Book III: Chapter 1
A long while past, once I knew that Jesus had truly deserted me, I, John Salom, perhaps better known to the world as Saint John the Divine, decided to come up with my own mission…
I denied myself nothing.
I refused my heart no pleasure.
I took delight in all my work.
Yet Time wore on… and on… and on… endlessly.
Eventually, in spite of all my accomplishments (and they were many), when I surveyed all that my hands had done, just like King Solomon, I realized that everything was meaningless – a chasing after the wind.
Therefore listen to me when I say…
And so I turned to Alchemy.
Do you even know what alchemy is?
Like most people, you probably think is has something to do with transforming common metals into valuable gold. Or, like Miriam, you might have heard of the fabled Philosopher’s Stone. Or perhaps you know of its connection to the mysterious Elixir of Life. And yet, while all of those might be a part of this science, Alchemy is so much more.
Understand that Alchemy is both a philosophy and a practice. It is the art of transformation and transmutation by which you can create whatever you desire using substances that you already have.
I desired to create my own death and I believed alchemy could show me the way.
So how did alchemy become so cliché?
The answer is really quite practical. Historically alchemy was always a spiritual discipline, but during the Middle Ages (especially in Europe), my friends and I found ourselves suddenly at odds with the Christian Church – and although I survived more than a few sessions with The Inquisition’s rack, my mortal friends did not.
Since it takes a rather long time to train a new alchemy master, I knew we had to convince the church that we alchemists were NOT trespassing on their spiritual grounds, so my friends and I came up with a plan to mislead the world (and the church) into thinking that alchemy’s primary focus was about the transmutation of metals into gold – and once we promised the Catholic Church a cut of the gold, they happily left us alone.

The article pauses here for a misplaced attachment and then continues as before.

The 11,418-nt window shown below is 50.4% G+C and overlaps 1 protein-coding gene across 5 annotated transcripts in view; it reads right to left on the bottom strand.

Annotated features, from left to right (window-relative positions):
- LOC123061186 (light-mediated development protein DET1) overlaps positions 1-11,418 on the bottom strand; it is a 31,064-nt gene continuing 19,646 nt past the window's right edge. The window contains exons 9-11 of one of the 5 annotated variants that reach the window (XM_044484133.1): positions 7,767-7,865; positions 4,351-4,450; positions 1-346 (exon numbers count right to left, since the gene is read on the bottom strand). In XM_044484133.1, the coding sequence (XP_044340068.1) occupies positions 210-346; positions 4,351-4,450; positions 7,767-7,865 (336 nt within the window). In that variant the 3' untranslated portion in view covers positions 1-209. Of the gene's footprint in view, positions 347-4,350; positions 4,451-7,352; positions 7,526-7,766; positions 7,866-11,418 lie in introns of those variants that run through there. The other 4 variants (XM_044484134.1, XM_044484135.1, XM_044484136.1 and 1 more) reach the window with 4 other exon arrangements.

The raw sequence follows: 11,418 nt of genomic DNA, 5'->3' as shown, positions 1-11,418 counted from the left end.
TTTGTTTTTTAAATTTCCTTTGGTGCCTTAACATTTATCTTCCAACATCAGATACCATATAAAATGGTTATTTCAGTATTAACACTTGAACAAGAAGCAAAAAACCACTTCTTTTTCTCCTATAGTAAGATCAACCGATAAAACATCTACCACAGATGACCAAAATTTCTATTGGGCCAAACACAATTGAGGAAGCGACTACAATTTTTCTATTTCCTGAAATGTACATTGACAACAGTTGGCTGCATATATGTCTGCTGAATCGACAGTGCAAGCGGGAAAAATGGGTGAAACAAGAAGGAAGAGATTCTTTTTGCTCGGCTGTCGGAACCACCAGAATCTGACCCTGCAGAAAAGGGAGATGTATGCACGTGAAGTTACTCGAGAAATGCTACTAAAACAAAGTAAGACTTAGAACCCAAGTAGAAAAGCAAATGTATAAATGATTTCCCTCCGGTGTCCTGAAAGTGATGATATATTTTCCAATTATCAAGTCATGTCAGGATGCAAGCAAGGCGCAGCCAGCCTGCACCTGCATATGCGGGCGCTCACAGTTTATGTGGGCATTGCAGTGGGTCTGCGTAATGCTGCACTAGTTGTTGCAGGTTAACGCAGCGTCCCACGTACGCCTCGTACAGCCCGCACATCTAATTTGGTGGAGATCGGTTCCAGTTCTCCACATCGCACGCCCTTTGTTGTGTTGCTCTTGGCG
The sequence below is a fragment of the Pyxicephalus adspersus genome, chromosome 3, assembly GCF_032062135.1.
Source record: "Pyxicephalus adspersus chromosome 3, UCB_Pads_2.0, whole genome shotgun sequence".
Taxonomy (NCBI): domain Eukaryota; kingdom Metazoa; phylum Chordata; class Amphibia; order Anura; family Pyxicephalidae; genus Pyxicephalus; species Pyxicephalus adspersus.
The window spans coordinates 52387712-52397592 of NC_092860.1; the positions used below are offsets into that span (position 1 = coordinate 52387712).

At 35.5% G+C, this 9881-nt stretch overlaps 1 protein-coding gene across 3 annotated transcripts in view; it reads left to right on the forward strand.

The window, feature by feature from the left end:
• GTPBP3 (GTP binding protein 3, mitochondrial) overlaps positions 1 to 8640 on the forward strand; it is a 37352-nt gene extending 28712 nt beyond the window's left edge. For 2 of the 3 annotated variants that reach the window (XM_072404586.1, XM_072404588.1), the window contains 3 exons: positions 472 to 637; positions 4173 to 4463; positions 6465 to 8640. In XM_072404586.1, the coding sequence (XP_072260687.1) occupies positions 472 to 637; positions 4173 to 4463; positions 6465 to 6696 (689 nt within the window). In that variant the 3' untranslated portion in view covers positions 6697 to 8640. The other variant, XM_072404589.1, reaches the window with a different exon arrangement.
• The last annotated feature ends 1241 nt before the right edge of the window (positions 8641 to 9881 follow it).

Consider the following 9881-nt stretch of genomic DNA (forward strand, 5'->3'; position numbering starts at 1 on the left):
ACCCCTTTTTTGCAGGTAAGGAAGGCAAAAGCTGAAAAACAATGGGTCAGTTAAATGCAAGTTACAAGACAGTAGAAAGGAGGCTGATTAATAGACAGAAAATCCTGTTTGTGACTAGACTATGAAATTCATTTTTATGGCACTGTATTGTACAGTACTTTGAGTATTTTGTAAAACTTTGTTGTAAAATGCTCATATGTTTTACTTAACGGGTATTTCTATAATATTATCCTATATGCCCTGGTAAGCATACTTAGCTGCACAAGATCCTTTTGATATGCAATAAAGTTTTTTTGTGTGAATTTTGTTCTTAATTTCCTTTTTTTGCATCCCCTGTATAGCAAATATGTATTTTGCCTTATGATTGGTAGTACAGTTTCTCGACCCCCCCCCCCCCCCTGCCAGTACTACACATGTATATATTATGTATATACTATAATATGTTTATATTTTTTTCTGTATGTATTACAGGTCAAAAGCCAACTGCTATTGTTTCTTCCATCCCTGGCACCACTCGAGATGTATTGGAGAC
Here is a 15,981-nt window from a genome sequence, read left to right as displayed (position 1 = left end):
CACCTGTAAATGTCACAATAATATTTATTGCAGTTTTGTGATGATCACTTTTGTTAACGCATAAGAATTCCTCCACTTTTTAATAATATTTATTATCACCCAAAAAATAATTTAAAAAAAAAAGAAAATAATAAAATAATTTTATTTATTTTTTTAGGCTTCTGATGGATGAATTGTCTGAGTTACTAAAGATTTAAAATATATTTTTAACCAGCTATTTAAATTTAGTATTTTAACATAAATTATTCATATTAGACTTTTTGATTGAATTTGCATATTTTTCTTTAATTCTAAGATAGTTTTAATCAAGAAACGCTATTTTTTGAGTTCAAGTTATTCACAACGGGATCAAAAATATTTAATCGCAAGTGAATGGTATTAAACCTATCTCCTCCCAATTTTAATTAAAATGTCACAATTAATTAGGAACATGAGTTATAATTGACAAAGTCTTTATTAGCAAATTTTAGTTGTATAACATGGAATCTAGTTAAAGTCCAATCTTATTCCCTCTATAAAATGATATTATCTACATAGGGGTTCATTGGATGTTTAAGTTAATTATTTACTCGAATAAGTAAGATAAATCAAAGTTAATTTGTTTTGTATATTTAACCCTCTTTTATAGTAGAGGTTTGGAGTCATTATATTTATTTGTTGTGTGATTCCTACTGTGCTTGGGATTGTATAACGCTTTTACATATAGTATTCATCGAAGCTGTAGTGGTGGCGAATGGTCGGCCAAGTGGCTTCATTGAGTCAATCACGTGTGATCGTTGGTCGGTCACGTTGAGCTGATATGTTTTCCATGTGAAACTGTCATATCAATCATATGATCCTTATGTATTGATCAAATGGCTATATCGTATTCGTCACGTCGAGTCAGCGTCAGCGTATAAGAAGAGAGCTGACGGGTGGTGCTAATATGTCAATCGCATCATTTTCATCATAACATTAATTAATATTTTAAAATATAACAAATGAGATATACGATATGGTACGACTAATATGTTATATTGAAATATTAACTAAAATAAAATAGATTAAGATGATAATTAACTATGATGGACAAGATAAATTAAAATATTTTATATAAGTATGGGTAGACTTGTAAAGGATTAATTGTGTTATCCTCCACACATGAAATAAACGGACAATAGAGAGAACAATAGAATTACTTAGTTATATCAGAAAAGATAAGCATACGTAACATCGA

As a result, my fellow alchemists and I played up the physical science nature of alchemy over its spiritual goals.
Yet to those in the know, molecular processes were really just metaphors for spiritual transformations and the literal meanings of the alchemical formulas we published were actually a way for us to hide our true spiritual philosophies.
(Pretty clever, neh?)
And so, for the public at large, the alchemical texts we put out were filled with cryptic symbols, unusual diagrams, and mystical viewpoints…
All these symbols, etc. contained multiple layers of references to other equally cryptic works – and all of which had to be laboriously decoded in order to discover their true meaning. (Since most people don’t like putting in the time to do real work, alchemy’s true goals quickly became lost in the mists of time – exactly like my friends and I had hoped).
As for myself – during my past 2,000 years on this planet, I’ve lived under many names — and quite a few of them have been alchemists.
During the late 1400’s to mid 1500’s I fancied myself as a fellow named “Paracelsus” and lived all over Europe. Under that pen name I published a work called an Alchemical Catechism, and one of my most famous quotes is rather applicable to our discussion today: “alterius non sit qui suus esse potest” which means “let no man that can belong to himself be of another.”
Do you see what I am trying to tell you?
If God was not willing to help me get control over my own life, then I was determined to wrest that control away from Him and do it myself!
In time, I realized that the most certain way to do that was via The Great Work.
And now, today – this very day! – at long last, I was about to accomplish a task that no other alchemist in history had ever completed…
I was about to complete The Magnum Opus!